Wrap Me Up Cardigan

The yarn used is Hexa by Du Store Alpakka. This is a yarn that lies extra close to my heart, not only because it is absolutely gorgeous and super-soft, but also because by using it you are supporting local communities in Peru through the Mirasol Project. Peru’s heritage and culture of textile artistry is rich and ancient. The Du Store Alpakka yarns are made from the animals tended by these communities for generations in the Peruvian highlands. A portion of every purchase goes directly to the funding of a boarding centre and school in the remote area of Munani in the region of Puno.

Wrap Me Up Cardigan

Hexa is super-soft and thick, still as airy and lightweight as feathers. Almost like witchcraft, hence it’s name, however it is modern technology that has made this combination of thickness and light weight possible. The yarn is constructed from a single strand of twisted fibres that are knit into an I-cord tube. The finished yarn is, in fact, a knitted tube.

Wrap Me Up Cardigan

We are making the Wrap Me Up Cardigan pattern available at some time tomorrow Friday January 19th, as yarn kits – basically when you buy the yarn needed for the cardigan you will receive a printed copy of the pattern for free. The pattern will also be released as a single pattern Thursday February 1st.

What George Knits – Speedy Knits for Speedy Gifts

socks01Now that the madness of Christmas is over, I can reflect on one of my favourite Gift Knits this year. Socks! Not 4ply ones (I wasn’t that well prepared) but wonderfully quick and fun Double Knit ones.

This year me and my boyfriend spent Christmas at our friends house. Being grateful guests and because it was the season of giving, they all got presents. I’m sure I can speak for many knitters that we reach for our needles and cast on when it comes to present giving. Not only do we get the enjoyment out of making the thing, it is nice to give someone something unique and hand crafted.

Socks have become something of a revelation to me, I have only ever knitted one other pair before these. I would highly recommend anyone who hasn’t knitted a sock to give it a go, they aren’t that scary. My recommendations would be to start with a DK/Worsted pattern. Its quick, the needles are larger, everything is done with that little bit more ease. They also make great warm boot socks, or just lounging about at home on the sofa with a cup of tea socks. For these ones I used a great free pattern called Rye by Tin Can Knits. Another pattern I haven’t tried but looks fun is Bob, designed by Rachel Coopy for the release of her DK sock yarn, its also free, so you have no excuse! But do ask us when you are next in store for pattern advice, we can help with pattern support or provide 1 to 1 lessons to help get you started.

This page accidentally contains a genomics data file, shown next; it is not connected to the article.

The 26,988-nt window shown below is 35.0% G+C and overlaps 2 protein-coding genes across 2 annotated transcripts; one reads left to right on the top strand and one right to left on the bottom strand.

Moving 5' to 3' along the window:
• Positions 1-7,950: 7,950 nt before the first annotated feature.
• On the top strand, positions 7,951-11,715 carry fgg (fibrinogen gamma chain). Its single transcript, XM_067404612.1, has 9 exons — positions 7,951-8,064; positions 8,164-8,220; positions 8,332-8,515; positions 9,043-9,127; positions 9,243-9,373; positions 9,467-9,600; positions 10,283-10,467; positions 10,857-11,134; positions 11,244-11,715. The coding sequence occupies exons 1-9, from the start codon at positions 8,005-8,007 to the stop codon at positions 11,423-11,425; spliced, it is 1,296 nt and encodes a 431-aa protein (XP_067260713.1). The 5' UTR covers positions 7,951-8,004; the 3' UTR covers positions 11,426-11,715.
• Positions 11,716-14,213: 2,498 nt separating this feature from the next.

Next the yarn! I know some people find it hard choosing yarn to knit for other people, but I like to imagine their personality and go from there. Hence I have here a bright kooky pair and a more sophisticated classy pair to match our friends characters.

In terms of DK weight yarns suitable for socks, we have a bunch at Knit with attitude. A sock needs a bit of strength and also ideally needs to be easy to wash. Two great yarns I used were: CoopKnits Socks Yeah! DK which is a tough Superwash Merino and Nylon blend and comes in 10 shades. These little 50g balls are perfect for adding fun touches to the heel, toe and cuff. Another good yarn is Fyberspates Vivacious DK a super soft 100g Superwash Merino. We have just expanded our colour range of this yarn to include some fun new shades. I must admit I am tempted to knit another pair for myself in one of the new greens.

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This pair was knit with Fyberspates Vivacious DK in Sunshine for the main colour and the counter colour was Coop Knits Socks Yeah! DK in Anemoi.

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This pair was knit all in Coop Knits Socks Yeah! DK, using Dionysus for the main colour and Tartarus for the counter colour.

So what are you waiting for, cast on a sock! They make fun gifts. They are easy to transport and make great travel projects, I knit most of mine on the commute! They have interesting construction and shaping. The main thing is they are a lot easier than you might expect.

 

Christmas Wish Lists – Jess

With Christmas just around the corner we take a look at Jess’s top picks from Of Cabbages and Kings and Knit With Attitude. Jess is the owner Of Cabbages and Kings, a print, homewares and jewellery shop that shares our Stoke Newington HQ.